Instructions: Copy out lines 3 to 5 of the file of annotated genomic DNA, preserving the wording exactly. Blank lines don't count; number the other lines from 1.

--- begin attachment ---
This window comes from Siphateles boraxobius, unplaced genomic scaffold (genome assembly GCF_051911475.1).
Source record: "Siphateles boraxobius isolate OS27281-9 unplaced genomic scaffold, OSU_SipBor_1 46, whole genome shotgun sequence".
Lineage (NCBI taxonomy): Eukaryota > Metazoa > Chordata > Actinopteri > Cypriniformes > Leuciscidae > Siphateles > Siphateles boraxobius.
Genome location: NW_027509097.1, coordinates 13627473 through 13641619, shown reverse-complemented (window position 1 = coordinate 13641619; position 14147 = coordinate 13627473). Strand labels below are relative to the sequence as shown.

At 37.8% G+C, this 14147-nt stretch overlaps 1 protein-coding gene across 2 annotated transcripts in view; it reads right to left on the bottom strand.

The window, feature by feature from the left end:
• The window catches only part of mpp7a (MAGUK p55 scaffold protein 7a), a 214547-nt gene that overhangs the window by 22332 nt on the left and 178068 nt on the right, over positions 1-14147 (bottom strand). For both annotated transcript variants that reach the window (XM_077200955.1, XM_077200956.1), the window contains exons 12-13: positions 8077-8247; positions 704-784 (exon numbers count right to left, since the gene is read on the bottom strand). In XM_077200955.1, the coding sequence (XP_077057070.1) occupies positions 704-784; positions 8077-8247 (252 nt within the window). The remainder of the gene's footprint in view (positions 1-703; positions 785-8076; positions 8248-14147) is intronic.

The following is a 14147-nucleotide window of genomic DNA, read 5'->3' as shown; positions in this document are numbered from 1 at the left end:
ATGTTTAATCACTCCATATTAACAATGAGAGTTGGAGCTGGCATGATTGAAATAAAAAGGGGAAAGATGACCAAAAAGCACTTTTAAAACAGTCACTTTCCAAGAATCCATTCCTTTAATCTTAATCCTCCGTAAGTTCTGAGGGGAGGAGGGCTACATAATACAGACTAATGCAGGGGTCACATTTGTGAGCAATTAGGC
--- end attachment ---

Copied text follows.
Lineage (NCBI taxonomy): Eukaryota > Metazoa > Chordata > Actinopteri > Cypriniformes > Leuciscidae > Siphateles > Siphateles boraxobius.
Genome location: NW_027509097.1, coordinates 13627473 through 13641619, shown reverse-complemented (window position 1 = coordinate 13641619; position 14147 = coordinate 13627473). Strand labels below are relative to the sequence as shown.

At 37.8% G+C, this 14147-nt stretch overlaps 1 protein-coding gene across 2 annotated transcripts in view; it reads right to left on the bottom strand.